I also note that you refer to one Liberal Democrat blogger’s view as representing the broad view of Party members and activists in your second update. If I was to claim that a random Conservative blogger was representative of the views of your Party activists and members, you and others like you would rightly crucify me. It is always dangerous to superimpose the views of an individual member of a group upon the group as a whole. Labour have a tendency to do that, and those of us who believe that society is comprised of individuals (and I presume that you would define yourself as holding that view), rebel against it in our politics.
For the record, I do believe that electoral reform would potentially make an impact on representation in this country. It isn’t a magic bullet that will solve all of our problems, and Mark Thompson didn’t suggest that it would. And to call Italy in aid is a highly selective and disingenuous argument, just as using Germany as a sole example would be if I was to base my response on it.
The culture of our Parliament is a factor in deterring women and ethnic minority politicians, the lack of ‘beacon figures’ for those from minority groups is another. Issues related to representation are complex, and whilst the evidence of raw numbers is easy to explain and convey, what is being done behind the scenes, and how it reflects the culture and, rather crucially, the philosophy of a political party is much more difficult.
Organisations like Operation Black Vote tell us that quotas are necessary. I respect their view, but sense that it is based on the fact that many of their activists come from a Labour-supporting background, where social engineering is considered to be an appropriate response. As I noted earlier, I oppose positive discrimination. If quick results are required, regardless of political principle, you can meddle with your systems. If you want lasting, cultural change in any organisation, your task is rather harder.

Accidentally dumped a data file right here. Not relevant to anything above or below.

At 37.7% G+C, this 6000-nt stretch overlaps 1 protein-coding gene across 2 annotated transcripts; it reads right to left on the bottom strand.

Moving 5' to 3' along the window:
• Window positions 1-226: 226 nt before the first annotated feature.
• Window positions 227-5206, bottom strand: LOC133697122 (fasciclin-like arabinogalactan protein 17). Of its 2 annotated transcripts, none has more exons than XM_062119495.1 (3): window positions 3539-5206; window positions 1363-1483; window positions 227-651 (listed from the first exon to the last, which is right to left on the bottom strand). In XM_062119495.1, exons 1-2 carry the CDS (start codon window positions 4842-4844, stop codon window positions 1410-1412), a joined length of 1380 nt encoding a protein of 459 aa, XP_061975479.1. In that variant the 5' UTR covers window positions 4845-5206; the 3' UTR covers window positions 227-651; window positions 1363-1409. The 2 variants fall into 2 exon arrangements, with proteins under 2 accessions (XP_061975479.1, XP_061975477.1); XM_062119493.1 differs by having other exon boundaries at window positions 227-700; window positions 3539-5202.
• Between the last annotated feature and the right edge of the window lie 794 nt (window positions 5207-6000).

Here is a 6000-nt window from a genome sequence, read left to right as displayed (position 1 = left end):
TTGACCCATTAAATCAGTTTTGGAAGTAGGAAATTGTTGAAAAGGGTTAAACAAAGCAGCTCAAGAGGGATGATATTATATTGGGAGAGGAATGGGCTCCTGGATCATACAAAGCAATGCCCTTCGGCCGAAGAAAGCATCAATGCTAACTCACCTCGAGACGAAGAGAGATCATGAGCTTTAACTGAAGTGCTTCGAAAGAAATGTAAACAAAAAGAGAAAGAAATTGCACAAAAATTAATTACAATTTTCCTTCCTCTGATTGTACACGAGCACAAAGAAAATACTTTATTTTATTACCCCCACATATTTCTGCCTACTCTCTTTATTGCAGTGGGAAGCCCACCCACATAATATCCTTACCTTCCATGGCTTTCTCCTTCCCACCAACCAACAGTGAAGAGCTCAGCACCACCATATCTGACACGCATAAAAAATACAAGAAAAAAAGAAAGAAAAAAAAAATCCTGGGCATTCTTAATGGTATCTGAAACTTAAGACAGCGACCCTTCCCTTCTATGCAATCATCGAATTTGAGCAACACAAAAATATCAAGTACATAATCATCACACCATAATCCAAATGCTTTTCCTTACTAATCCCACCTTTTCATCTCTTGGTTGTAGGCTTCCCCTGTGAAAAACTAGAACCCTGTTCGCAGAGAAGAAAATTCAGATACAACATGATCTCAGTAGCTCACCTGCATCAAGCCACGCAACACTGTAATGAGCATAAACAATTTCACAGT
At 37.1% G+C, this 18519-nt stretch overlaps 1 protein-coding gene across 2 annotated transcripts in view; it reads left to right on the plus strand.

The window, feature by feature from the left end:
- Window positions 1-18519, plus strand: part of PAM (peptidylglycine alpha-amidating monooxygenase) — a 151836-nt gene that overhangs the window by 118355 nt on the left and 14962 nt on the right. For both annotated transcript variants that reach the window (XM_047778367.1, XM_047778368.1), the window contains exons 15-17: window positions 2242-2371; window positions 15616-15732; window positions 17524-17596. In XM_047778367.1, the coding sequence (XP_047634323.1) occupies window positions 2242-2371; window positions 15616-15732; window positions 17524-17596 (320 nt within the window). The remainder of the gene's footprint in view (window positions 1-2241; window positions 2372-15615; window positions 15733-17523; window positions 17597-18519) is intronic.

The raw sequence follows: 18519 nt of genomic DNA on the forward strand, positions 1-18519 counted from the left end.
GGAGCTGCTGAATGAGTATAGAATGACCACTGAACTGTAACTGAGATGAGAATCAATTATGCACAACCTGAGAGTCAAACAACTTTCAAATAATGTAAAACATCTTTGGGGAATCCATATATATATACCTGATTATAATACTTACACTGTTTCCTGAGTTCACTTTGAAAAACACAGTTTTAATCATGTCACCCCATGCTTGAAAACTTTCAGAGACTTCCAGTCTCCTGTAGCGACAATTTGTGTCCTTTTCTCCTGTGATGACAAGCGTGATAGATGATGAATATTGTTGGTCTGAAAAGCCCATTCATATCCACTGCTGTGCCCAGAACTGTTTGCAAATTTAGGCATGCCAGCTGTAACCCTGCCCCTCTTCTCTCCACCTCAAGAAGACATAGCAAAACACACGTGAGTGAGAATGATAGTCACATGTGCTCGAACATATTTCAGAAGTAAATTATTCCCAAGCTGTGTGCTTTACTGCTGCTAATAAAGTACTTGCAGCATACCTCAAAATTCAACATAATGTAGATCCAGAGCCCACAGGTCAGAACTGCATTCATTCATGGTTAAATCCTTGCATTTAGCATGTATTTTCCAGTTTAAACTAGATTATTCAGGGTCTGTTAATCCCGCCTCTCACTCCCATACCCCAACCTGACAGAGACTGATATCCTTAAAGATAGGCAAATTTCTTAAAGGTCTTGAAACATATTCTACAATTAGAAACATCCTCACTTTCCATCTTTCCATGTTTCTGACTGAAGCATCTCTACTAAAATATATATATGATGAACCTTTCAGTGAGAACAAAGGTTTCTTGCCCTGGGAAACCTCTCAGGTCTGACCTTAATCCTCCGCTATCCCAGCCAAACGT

The Conservative Party has taken the steps it believes appropriate to increase the representation of women and ethnic minorities amongst its Parliamentary Party. As a perceived likely party of government, it has an attractive offer to make. It also has a lot more opportunities to offer than the Liberal Democrats do. If the spread betting markets are to be believed, you are six times more likely to be elected as a Conservative this year than as a Liberal Democrat. Your campaign is likely to be 200-300% better funded as a Conservative than as a Liberal Democrat. And, quite crucially, the number of available candidacies brought about by retirements of sitting MPs and likely gains is far greater for the Conservatives than it is for the Liberal Democrats. In short, the opportunities are far greater in your Party than in mine.
So, in summary, no, I’m not happy about the lack of ethnic minority Liberal Democrat elected representatives, and the decided under-representation of women. As previously noted, as an ethnic minority myself, I take a personal interest, even if I have no ambition at Parliamentary level myself. However, I’m reassured that we’re actively trying to improve matters within the limitations of our resources. There are things that I would like us to be better at, i.e. looking for new activists and members locally, but then that appears to be a problem for all three political parties, in that we’re so busy running campaigns that we don’t have time to actually ask people to join and/or get involved. I’m also confident that, in time, a cohort of excellent women and ethnic minority candidates will be selected in target and held seats as a result of reforms in place now.
And finally, I acknowledge that I launched a cheap, point-scoring attack on you. However, sometimes you have to fight fire with fire, and you unwittingly provoked me. The idea that one can use the argument that ‘we’re more diverse than you are’ demeans the wider issue of building a fairer, more equal society, something that we should all care about if we want the best for our nation.